Her world was the upstairs room, and her journeys were from the bed to the chair and from the chair back to the bed. How will it fare with you and me when our goings out and comings in are thus circumscribed, when the only world in which we live and move is that upstairs world on the second story?

When I went in to greet her, I saw the Bible lying near her chair and said something about how I saw she had the best literature near at hand. "Yes," she answered, "that is my best friend."

The gifted Oscar Wilde fell into deep and shameful sin. He was sentenced to gloomy Reading Gaol, where, as he says in his powerful Ballad of Reading Gaol, the inmates could rarely look

Upon that little tent of blue
Which prisoners call the sky.

In writing of his experiences in the jail, he tells us how in his deep distress and woe the only literature which meant anything to him was the New Testament.

The real values of life come out in the days of loneliness and deprivation. Souls taken captive have found that God's Word is the only pillar upon which they can lean. In the African wilds Stanley had the Bible and old newspapers. He whiled away the feverish hours in bed by reading, and he recorded his impression of the Bible and the press: "The one reminded me that apart from God my life was but a bubble of air, and it bade me remember my creator; the other fostered arrogance and worldliness. The Bible, however, with its noble and simple language, I continued to read with a higher and truer understanding than I had ever before conceived. Its powerful verses had a different meaning, a more penetrative influence, in the silence of the wilds. I came to feel a stronger glow while absorbed in its pages, and a charm peculiarly appropriate to the deep melancholy of African scenery."

In Derbyshire, England, there is a rock which on the outside looks just like a dull lump of clay, a clod. But when it is broken with a hammer it is found to have within a hollow space which is lined with beautiful crystalline spar. So is it with some of the most unpromising passages of the Bible, such as genealogical tables. It always pays to read them, for in the midst of them you may come upon some beautiful treasure of the Scriptures—for example, in the First Book of the Chronicles, the prayer of Jabez in the monotonous list of those who were begotten and died.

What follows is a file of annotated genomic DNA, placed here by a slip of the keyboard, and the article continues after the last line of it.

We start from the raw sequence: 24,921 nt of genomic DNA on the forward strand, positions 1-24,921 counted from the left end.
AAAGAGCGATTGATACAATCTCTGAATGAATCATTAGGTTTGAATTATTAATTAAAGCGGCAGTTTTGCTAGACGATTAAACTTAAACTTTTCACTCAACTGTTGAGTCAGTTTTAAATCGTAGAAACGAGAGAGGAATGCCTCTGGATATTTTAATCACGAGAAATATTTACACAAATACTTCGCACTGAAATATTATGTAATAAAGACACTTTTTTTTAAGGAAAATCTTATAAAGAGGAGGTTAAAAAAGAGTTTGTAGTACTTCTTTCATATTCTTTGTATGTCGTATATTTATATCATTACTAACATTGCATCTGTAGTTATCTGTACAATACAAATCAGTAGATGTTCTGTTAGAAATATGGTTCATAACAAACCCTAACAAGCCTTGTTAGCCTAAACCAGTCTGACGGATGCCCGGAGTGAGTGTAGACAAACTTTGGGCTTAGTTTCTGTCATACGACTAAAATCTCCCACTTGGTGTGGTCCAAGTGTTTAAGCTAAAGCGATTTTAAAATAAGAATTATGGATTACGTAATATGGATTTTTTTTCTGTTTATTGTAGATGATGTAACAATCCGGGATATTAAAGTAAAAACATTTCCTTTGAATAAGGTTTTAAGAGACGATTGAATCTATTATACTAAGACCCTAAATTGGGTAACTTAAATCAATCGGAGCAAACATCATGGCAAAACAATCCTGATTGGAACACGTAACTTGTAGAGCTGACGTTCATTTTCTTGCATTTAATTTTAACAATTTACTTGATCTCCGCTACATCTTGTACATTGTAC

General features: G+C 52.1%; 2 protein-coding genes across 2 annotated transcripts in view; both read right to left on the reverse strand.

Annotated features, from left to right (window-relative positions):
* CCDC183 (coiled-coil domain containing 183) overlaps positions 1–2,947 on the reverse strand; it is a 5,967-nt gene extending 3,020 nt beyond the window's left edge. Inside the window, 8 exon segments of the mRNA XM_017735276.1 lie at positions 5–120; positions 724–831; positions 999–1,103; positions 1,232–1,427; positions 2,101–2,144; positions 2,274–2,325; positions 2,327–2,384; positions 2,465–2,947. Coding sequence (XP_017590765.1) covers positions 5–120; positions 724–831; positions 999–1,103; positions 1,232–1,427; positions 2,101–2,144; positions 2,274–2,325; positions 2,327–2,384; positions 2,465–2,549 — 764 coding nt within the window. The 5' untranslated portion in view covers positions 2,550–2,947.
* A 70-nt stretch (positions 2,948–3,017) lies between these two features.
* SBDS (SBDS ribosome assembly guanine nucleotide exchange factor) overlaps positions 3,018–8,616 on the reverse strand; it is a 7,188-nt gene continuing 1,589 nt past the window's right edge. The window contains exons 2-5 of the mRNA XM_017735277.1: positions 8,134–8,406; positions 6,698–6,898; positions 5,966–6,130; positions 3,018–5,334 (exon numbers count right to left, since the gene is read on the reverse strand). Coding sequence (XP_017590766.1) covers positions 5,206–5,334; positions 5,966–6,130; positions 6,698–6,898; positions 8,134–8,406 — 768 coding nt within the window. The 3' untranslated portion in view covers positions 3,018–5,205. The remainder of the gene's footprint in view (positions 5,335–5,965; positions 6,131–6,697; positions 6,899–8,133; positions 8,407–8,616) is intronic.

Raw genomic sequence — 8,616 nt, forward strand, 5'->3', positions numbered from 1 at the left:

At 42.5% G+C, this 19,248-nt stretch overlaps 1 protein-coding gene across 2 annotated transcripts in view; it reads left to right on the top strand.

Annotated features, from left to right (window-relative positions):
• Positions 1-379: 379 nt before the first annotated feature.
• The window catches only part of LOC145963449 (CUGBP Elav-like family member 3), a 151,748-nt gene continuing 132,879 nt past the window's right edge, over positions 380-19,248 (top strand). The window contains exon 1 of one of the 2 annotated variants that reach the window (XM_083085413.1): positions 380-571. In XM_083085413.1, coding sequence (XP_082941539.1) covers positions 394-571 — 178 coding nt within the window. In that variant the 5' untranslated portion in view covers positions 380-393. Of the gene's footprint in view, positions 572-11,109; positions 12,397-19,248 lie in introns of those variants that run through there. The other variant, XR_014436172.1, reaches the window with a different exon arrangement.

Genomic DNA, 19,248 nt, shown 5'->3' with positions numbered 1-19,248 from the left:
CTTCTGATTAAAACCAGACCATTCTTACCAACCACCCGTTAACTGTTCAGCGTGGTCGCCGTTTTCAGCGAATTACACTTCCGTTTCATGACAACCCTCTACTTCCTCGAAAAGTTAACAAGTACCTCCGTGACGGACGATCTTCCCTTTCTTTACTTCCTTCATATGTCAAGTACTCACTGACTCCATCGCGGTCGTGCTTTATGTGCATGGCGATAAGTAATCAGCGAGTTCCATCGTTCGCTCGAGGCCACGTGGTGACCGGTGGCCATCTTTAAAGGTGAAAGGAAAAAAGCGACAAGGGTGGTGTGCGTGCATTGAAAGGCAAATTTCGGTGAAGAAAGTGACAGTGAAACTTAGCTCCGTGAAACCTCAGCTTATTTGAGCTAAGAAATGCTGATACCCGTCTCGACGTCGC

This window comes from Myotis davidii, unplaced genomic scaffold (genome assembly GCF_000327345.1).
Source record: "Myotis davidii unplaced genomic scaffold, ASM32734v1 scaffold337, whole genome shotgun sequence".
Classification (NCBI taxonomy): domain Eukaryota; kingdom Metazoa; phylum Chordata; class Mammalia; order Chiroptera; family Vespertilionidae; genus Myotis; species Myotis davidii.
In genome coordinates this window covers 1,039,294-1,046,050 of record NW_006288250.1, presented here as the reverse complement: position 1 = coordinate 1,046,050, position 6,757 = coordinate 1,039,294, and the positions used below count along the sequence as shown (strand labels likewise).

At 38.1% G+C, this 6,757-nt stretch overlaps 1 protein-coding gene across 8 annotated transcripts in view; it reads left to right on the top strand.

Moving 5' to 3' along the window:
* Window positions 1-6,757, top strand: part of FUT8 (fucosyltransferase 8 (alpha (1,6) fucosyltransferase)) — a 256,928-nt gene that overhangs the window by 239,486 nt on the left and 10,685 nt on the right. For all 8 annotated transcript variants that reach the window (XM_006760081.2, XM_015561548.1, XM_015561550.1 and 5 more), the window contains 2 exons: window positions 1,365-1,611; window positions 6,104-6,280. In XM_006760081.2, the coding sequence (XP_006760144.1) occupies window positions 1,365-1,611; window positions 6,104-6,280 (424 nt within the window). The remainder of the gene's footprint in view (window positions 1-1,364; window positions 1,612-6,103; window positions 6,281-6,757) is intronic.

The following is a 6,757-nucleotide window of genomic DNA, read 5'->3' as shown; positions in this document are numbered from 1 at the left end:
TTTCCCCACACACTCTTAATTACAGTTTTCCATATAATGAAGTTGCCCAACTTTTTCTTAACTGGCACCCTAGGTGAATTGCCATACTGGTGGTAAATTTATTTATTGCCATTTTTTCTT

A zealous believer in the Bible once asked a rich relative to contribute toward a fund for an archaeological exploration in Palestine. His cautious uncle wanted to know the real purpose of the expedition. "To prove that the Bible is true," was the answer.

"But," said his uncle, "suppose you prove the Bible is not true?"

The reply of the man is not given. But if the interview had taken place within the last few years the man might have answered that in view of the vast and ever-increasing evidence from the remains of ancient cities, kingdoms, and civilizations, there is no cause to fear that the spade of the archaeologist will prove the Bible to be false.

Alexander of Macedon was painted with his hand resting on his face, as if in reverie. But the real purpose was to hide an ugly scar on his cheek. The German emperor was photographed and painted standing in such a position that his withered arm would not appear. But in the Bible, men are painted just as they are. No scar, however hideous, no ugly deformity, is omitted.